Generating Swagger Client-side Code

The biggest advantage of having a formal description for a RESTful API is the ability to programmatically generate client-side code for calling the service. Unfortunately, it turned out that Swagger tooling still leaves much to be desired, at least for generating TypeScript Angular code.

Using the Tool

The tool is distributed as a jar archive and requires Java runtime to run.

Invoking it is straightforward and documented well enough:

  • Without any arguments, the tool will return a list of supported target languages:

      java -jar swagger-codegen-cli-2.2.2.jar
  • To generate code for an Ionic 2 application, I had to select typescript-angular2:

      java -jar swagger-codegen-cli-2.2.2.jar generate -i api-spec.json -l typescript-angular2
  • There's also a switch to output the generated files into a different directory:

      java -jar swagger-codegen-cli-2.2.2.jar generate -i api-spec.json -l typescript-angular2 -o ./api

Customizing the Generated Code

You can somewhat customize the generated code by passing a configuration file to the generator. You can find the documentation for that on GitHub. The available options depend on the target language. The tool can list them for you:

java -jar swagger-codegen-cli-2.2.2.jar config-help -l typescript-angular2

You need to put the options in a JSON file. I had to change the default camelCase property naming convention, because the generated code was broken when property names weren't already in camel case:

    "modelPropertyNaming": "original"

You can then include the config file path in your command line arguments:

java -jar swagger-codegen-cli-2.2.2.jar generate -i api-spec.json -l typescript-angular2 -o ./api -c swagger-config.json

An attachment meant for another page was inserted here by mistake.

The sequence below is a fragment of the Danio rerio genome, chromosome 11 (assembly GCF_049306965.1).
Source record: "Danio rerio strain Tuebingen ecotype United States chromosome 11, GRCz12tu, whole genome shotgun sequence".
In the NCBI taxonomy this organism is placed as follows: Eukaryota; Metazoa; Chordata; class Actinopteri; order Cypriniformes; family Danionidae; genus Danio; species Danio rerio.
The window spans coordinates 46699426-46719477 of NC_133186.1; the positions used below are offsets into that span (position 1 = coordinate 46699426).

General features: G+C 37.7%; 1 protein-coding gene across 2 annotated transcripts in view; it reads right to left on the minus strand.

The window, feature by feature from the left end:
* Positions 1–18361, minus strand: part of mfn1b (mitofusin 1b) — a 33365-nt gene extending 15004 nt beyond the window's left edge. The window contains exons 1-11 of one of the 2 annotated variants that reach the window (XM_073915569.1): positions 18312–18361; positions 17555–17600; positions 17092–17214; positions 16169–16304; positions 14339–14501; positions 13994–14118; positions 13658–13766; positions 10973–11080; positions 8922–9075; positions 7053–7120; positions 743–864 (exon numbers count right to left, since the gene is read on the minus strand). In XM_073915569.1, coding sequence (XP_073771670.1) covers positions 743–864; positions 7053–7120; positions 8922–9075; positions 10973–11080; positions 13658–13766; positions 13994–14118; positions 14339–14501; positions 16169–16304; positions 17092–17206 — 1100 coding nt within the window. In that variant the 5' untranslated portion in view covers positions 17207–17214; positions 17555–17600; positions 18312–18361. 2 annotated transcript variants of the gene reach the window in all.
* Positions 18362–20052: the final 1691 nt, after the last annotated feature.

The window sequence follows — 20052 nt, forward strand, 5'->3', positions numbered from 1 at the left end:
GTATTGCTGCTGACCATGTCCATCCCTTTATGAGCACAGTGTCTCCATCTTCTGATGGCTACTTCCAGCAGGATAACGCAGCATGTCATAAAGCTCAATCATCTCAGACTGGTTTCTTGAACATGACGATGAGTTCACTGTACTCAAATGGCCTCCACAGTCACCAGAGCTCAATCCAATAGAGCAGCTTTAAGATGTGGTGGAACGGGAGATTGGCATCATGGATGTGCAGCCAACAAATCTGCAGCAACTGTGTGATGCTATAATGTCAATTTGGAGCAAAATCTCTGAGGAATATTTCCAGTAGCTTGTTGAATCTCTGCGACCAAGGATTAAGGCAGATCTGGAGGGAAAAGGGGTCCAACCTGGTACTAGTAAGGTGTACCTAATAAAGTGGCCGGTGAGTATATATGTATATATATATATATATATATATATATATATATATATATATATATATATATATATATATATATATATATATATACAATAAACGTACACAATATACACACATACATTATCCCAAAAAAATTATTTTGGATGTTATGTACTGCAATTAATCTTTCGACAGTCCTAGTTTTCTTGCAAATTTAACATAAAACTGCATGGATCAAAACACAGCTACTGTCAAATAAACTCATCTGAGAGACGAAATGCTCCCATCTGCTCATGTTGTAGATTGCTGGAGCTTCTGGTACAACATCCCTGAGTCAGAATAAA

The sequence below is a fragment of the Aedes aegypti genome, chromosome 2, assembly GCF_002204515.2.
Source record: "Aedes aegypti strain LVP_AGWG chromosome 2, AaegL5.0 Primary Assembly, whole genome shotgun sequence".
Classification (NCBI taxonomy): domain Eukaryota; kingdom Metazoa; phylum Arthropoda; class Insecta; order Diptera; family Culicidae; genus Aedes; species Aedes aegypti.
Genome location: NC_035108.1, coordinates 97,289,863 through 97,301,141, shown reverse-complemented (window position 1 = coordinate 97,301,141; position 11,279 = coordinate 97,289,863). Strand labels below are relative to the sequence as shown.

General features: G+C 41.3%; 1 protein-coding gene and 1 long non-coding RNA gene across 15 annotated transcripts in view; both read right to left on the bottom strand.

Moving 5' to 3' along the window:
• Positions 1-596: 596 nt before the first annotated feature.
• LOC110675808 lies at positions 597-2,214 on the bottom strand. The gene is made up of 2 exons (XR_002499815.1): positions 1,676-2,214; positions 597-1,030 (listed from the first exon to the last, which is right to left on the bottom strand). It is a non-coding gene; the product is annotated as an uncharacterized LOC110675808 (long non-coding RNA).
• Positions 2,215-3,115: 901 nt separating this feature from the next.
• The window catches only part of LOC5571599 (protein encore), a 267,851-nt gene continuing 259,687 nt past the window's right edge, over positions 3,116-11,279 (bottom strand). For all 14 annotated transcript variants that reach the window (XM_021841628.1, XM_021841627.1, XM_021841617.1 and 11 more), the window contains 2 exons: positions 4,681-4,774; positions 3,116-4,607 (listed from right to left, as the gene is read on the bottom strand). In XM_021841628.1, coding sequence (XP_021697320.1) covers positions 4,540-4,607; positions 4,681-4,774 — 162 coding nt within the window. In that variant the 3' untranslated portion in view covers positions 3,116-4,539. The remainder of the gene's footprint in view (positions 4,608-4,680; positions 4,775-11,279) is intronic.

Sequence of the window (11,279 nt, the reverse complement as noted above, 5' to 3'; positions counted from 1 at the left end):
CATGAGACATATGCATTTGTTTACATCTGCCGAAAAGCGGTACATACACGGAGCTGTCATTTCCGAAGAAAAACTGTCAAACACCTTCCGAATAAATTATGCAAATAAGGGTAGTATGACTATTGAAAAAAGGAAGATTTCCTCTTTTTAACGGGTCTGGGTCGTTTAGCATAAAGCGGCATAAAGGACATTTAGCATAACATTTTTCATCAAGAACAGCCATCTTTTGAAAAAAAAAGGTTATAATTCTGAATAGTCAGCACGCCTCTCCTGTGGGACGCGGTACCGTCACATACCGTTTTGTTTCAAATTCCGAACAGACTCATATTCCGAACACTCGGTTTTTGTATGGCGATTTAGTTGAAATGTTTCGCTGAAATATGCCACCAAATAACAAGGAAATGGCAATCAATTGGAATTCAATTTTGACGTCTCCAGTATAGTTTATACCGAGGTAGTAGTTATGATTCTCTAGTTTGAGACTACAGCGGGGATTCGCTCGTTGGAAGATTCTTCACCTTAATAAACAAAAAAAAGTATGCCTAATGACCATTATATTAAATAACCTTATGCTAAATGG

Customizing the Templates

To further customize the code, you can replace the code generation templates with your own. Or even better, modify the existing templates instead of writing them from scratch.

You can find the templates for your language in the tool repository on GitHub. They are written using mustache - a templating engine that tries really hard to prevent you from putting any kind of logic into the templates. Still, I successfully managed to do many different types of modifications:

Getting all this working required some resourcefulness. E.g. to convert verb constants from Angular to IBM MobileFirst, I added a conversion method to the generated code:

private getVerb(method: RequestMethod): any {
    if (method == RequestMethod.Post) {
        return WLResourceRequest.POST;
    } else if (method == RequestMethod.Put) {
        return WLResourceRequest.PUT;
    } else {
        return WLResourceRequest.GET;

I also found it useful to dump the models that are being passed to mustache templates:

java -DdebugModels -jar swagger-codegen-cli-2.2.2.jar generate -i api-spec.json -l typescript-angular2 -o ./api -c swagger-config.json

The code generated by the tooling is not perfect for all cases, but there are enough customization options available to tailor it for your specific needs. In spite of the effort required to generate code that worked for me, I still spent less time than I would if I had to write all the client code by hand. Even more so, because the API specifications tend to change quite often in my case.

If you're looking for online one-on-one mentorship on a related topic, you can find me on Codementor.
If you need a team of experienced software engineers to help you with a project, contact us at Razum.
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